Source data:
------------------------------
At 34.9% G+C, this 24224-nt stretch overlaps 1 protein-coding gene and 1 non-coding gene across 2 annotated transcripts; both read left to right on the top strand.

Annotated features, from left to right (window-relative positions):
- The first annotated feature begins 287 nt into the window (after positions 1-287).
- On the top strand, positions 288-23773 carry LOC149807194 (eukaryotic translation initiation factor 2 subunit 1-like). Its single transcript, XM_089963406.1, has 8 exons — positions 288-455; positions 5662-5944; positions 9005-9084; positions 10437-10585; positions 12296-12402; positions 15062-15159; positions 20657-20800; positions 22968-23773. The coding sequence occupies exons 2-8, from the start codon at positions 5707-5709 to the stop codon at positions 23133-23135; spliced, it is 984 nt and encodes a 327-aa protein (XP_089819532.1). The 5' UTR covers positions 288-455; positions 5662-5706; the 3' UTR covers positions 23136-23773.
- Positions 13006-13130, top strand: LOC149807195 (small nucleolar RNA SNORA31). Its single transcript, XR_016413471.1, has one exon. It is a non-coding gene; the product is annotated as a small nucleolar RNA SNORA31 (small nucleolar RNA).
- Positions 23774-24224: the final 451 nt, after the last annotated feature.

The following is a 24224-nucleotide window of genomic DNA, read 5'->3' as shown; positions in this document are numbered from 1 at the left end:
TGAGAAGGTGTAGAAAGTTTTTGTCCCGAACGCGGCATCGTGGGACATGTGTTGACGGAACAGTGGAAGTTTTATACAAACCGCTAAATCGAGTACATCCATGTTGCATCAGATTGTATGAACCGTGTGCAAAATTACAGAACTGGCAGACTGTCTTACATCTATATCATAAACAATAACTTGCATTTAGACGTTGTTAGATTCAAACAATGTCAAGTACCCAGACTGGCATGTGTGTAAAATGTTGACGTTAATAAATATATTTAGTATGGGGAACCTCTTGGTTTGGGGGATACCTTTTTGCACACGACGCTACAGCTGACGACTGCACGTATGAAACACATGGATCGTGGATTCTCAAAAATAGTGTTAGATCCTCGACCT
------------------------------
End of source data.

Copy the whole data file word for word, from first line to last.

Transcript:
At 34.9% G+C, this 24224-nt stretch overlaps 1 protein-coding gene and 1 non-coding gene across 2 annotated transcripts; both read left to right on the top strand.

Annotated features, from left to right (window-relative positions):
- The first annotated feature begins 287 nt into the window (after positions 1-287).
- On the top strand, positions 288-23773 carry LOC149807194 (eukaryotic translation initiation factor 2 subunit 1-like). Its single transcript, XM_089963406.1, has 8 exons — positions 288-455; positions 5662-5944; positions 9005-9084; positions 10437-10585; positions 12296-12402; positions 15062-15159; positions 20657-20800; positions 22968-23773. The coding sequence occupies exons 2-8, from the start codon at positions 5707-5709 to the stop codon at positions 23133-23135; spliced, it is 984 nt and encodes a 327-aa protein (XP_089819532.1). The 5' UTR covers positions 288-455; positions 5662-5706; the 3' UTR covers positions 23136-23773.
- Positions 13006-13130, top strand: LOC149807195 (small nucleolar RNA SNORA31). Its single transcript, XR_016413471.1, has one exon. It is a non-coding gene; the product is annotated as a small nucleolar RNA SNORA31 (small nucleolar RNA).
- Positions 23774-24224: the final 451 nt, after the last annotated feature.

The following is a 24224-nucleotide window of genomic DNA, read 5'->3' as shown; positions in this document are numbered from 1 at the left end:
TGAGAAGGTGTAGAAAGTTTTTGTCCCGAACGCGGCATCGTGGGACATGTGTTGACGGAACAGTGGAAGTTTTATACAAACCGCTAAATCGAGTACATCCATGTTGCATCAGATTGTATGAACCGTGTGCAAAATTACAGAACTGGCAGACTGTCTTACATCTATATCATAAACAATAACTTGCATTTAGACGTTGTTAGATTCAAACAATGTCAAGTACCCAGACTGGCATGTGTGTAAAATGTTGACGTTAATAAATATATTTAGTATGGGGAACCTCTTGGTTTGGGGGATACCTTTTTGCACACGACGCTACAGCTGACGACTGCACGTATGAAACACATGGATCGTGGATTCTCAAAAATAGTGTTAGATCCTCGACCT